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Ringlet Aphantopus hyperantus

The most common brown in our garden is the Ringlet. The butterfly is just as big as the Map, but due to the dark and dull colours it is one of the most unnoticed species. The eye-shaped spots can be seen up close only. Sometimes some eight ringlets visit our garden at the same time. The Ringlet hardly ever rests open-winged. Only after a very cold and wet period they will warm up by opening their wings, othertimes they keep them closed together. The females are not only slightly larger, but they also have three eyes near the top of the inside of the forewing. The male usually does with two eyes only and these may be very faint or even lacking at times. The female is in the top picture, the male is in the following picture.

The Ringlet is a very common species all over the British Isles. It is very common in the rest of Europe as well, except for Italy, Spain and Portugal where it is absent in most areas. The female doesn't lay the eggs on plants: she just flies over grasses and drops her eggs one by one. The caterpillar prefers grasses growing in the shade of bigger plants, especially when these are brambles. The larva is brown and has rather long hairs compared to most caterpillars in this family. Both the caterpillar and the pupa are so well camouflaged that they are rarely ever found in grass, despite the animal being extremely common. This species has only one generation flying from the middle of June to the end of August. Males may reach a wingspan of some 38 mm, females are some 4 mm bigger.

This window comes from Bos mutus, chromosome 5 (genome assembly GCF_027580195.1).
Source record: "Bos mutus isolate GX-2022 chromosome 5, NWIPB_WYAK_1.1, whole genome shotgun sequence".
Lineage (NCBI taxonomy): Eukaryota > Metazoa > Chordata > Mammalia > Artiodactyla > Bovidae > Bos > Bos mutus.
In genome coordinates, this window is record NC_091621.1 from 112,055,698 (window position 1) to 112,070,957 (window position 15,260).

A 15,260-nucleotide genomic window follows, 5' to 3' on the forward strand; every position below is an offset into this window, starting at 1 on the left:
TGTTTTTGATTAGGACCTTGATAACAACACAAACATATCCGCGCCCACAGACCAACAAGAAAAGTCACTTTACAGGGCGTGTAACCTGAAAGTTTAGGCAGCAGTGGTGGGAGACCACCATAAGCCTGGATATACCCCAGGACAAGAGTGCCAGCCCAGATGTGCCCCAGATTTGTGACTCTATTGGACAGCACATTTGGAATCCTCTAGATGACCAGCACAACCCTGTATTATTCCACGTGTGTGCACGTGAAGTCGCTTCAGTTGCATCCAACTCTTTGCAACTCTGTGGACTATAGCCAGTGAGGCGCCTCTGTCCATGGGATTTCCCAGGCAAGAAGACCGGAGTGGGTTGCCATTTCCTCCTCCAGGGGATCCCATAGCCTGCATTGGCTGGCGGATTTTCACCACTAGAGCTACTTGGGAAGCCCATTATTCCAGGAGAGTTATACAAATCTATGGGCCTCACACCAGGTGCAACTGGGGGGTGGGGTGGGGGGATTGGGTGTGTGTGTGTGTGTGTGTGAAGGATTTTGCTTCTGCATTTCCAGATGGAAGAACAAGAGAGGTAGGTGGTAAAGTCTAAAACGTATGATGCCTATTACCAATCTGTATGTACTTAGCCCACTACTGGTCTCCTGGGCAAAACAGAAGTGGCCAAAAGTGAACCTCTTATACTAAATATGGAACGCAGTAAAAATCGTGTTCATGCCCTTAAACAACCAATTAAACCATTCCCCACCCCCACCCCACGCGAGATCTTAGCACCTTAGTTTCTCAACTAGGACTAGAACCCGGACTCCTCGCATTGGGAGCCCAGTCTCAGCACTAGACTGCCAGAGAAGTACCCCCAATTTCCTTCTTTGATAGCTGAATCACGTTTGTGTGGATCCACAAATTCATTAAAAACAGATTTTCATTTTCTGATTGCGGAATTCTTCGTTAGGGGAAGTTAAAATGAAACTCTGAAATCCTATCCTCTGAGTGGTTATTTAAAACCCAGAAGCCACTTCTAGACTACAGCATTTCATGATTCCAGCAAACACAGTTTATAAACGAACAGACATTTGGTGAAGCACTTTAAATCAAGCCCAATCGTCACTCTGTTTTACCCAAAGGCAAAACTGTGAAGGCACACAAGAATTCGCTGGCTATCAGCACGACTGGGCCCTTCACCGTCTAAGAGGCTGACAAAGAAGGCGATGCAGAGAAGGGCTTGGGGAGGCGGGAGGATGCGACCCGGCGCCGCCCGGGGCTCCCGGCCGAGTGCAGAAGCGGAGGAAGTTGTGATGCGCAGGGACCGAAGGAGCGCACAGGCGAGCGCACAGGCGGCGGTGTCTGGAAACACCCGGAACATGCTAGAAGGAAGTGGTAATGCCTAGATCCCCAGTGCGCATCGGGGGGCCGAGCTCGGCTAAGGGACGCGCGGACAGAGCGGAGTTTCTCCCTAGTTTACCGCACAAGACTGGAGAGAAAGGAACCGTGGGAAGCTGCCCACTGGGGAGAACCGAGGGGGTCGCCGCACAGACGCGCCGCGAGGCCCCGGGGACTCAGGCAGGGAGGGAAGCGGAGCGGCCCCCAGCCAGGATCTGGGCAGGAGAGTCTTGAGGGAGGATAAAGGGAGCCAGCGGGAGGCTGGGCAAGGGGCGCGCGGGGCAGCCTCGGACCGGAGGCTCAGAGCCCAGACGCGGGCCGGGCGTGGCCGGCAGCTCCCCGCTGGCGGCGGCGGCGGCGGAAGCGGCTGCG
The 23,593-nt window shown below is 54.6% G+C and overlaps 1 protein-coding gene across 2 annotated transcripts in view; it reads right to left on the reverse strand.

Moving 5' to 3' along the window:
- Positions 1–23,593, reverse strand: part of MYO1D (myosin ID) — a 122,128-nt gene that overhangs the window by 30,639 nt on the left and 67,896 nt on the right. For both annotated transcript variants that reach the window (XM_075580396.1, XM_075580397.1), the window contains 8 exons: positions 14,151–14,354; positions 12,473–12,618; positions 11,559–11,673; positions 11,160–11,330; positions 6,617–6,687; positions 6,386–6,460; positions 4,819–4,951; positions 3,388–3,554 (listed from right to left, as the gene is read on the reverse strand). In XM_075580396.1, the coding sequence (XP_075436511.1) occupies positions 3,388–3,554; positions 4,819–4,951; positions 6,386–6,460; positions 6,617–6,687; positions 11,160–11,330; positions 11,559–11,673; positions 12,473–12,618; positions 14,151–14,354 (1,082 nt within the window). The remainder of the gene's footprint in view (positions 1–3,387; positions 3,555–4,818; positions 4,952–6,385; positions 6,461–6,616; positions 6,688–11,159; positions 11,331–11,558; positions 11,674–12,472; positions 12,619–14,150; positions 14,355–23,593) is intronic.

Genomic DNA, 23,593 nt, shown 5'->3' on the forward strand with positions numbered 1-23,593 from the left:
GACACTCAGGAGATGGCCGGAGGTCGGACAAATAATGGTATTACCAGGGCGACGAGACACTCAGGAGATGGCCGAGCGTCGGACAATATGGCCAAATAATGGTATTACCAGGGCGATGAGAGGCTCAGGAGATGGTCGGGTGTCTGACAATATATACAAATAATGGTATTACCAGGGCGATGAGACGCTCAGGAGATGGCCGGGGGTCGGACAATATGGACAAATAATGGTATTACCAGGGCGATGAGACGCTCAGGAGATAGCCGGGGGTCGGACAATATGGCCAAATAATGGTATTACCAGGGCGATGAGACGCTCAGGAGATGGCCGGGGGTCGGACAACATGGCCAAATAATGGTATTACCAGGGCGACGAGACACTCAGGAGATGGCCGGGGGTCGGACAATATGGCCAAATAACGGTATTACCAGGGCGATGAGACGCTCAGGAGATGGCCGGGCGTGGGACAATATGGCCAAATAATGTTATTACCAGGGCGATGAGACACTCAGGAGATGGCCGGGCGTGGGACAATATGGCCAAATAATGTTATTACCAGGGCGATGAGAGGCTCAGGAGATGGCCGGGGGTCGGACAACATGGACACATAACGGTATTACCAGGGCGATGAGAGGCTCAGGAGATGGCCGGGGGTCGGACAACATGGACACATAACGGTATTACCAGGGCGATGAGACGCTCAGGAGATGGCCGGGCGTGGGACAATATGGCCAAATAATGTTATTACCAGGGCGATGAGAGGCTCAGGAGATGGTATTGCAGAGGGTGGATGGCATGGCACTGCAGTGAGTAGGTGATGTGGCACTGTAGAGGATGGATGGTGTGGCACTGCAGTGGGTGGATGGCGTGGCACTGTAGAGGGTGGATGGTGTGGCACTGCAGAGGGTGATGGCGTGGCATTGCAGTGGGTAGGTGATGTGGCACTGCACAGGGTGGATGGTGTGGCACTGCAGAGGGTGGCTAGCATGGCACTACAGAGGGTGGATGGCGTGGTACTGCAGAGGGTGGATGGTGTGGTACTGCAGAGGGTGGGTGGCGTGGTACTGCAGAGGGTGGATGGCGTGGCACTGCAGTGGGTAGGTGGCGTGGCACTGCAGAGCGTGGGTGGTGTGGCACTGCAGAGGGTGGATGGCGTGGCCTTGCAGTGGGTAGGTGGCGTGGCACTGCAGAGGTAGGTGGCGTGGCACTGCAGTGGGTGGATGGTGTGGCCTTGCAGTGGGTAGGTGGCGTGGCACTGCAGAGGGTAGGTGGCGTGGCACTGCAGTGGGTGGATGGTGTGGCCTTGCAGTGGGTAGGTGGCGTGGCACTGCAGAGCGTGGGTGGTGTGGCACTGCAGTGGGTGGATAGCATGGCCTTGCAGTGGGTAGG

Just like the other Satyrs and the Brush-footed Butterflies the front legs are not used for walking or resting. That's why the Ringlet seems to have just four legs.